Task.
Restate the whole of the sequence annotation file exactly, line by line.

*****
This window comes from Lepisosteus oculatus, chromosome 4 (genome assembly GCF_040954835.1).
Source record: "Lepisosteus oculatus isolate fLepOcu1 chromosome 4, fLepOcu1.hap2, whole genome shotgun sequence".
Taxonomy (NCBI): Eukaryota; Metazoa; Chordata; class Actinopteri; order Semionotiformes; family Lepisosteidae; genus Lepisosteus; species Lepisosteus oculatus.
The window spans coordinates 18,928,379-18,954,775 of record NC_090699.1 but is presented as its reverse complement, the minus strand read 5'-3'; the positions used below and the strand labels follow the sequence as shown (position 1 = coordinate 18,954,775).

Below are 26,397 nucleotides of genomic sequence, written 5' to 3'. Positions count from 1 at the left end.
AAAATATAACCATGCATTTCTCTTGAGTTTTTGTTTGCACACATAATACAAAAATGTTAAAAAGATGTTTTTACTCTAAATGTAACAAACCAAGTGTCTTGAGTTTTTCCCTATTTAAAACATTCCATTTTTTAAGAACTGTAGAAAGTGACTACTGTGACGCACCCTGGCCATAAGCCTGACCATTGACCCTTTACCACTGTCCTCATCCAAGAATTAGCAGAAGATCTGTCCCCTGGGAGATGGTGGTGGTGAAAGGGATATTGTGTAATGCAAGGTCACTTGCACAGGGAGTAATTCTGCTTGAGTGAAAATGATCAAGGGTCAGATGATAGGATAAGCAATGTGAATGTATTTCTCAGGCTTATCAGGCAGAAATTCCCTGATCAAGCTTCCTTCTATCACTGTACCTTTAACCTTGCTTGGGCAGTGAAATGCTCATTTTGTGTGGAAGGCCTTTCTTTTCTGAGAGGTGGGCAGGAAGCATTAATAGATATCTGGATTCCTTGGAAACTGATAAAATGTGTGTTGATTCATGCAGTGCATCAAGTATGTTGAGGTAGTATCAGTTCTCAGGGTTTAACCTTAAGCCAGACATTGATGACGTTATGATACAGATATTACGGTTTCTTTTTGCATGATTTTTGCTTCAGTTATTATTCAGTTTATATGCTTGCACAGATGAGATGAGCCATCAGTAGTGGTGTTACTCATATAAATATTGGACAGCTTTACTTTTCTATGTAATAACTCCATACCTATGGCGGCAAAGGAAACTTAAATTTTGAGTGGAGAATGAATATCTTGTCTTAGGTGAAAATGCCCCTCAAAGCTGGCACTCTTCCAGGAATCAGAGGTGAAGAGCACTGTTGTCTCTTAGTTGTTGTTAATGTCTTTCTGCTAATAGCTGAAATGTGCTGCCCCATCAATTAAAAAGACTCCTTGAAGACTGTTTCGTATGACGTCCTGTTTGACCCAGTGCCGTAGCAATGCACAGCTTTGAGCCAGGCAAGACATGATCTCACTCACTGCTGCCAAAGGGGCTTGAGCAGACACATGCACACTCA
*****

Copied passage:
This window comes from Lepisosteus oculatus, chromosome 4 (genome assembly GCF_040954835.1).
Source record: "Lepisosteus oculatus isolate fLepOcu1 chromosome 4, fLepOcu1.hap2, whole genome shotgun sequence".
Taxonomy (NCBI): Eukaryota; Metazoa; Chordata; class Actinopteri; order Semionotiformes; family Lepisosteidae; genus Lepisosteus; species Lepisosteus oculatus.
The window spans coordinates 18,928,379-18,954,775 of record NC_090699.1 but is presented as its reverse complement, the minus strand read 5'-3'; the positions used below and the strand labels follow the sequence as shown (position 1 = coordinate 18,954,775).

Below are 26,397 nucleotides of genomic sequence, written 5' to 3'. Positions count from 1 at the left end.
AAAATATAACCATGCATTTCTCTTGAGTTTTTGTTTGCACACATAATACAAAAATGTTAAAAAGATGTTTTTACTCTAAATGTAACAAACCAAGTGTCTTGAGTTTTTCCCTATTTAAAACATTCCATTTTTTAAGAACTGTAGAAAGTGACTACTGTGACGCACCCTGGCCATAAGCCTGACCATTGACCCTTTACCACTGTCCTCATCCAAGAATTAGCAGAAGATCTGTCCCCTGGGAGATGGTGGTGGTGAAAGGGATATTGTGTAATGCAAGGTCACTTGCACAGGGAGTAATTCTGCTTGAGTGAAAATGATCAAGGGTCAGATGATAGGATAAGCAATGTGAATGTATTTCTCAGGCTTATCAGGCAGAAATTCCCTGATCAAGCTTCCTTCTATCACTGTACCTTTAACCTTGCTTGGGCAGTGAAATGCTCATTTTGTGTGGAAGGCCTTTCTTTTCTGAGAGGTGGGCAGGAAGCATTAATAGATATCTGGATTCCTTGGAAACTGATAAAATGTGTGTTGATTCATGCAGTGCATCAAGTATGTTGAGGTAGTATCAGTTCTCAGGGTTTAACCTTAAGCCAGACATTGATGACGTTATGATACAGATATTACGGTTTCTTTTTGCATGATTTTTGCTTCAGTTATTATTCAGTTTATATGCTTGCACAGATGAGATGAGCCATCAGTAGTGGTGTTACTCATATAAATATTGGACAGCTTTACTTTTCTATGTAATAACTCCATACCTATGGCGGCAAAGGAAACTTAAATTTTGAGTGGAGAATGAATATCTTGTCTTAGGTGAAAATGCCCCTCAAAGCTGGCACTCTTCCAGGAATCAGAGGTGAAGAGCACTGTTGTCTCTTAGTTGTTGTTAATGTCTTTCTGCTAATAGCTGAAATGTGCTGCCCCATCAATTAAAAAGACTCCTTGAAGACTGTTTCGTATGACGTCCTGTTTGACCCAGTGCCGTAGCAATGCACAGCTTTGAGCCAGGCAAGACATGATCTCACTCACTGCTGCCAAAGGGGCTTGAGCAGACACATGCACACTCA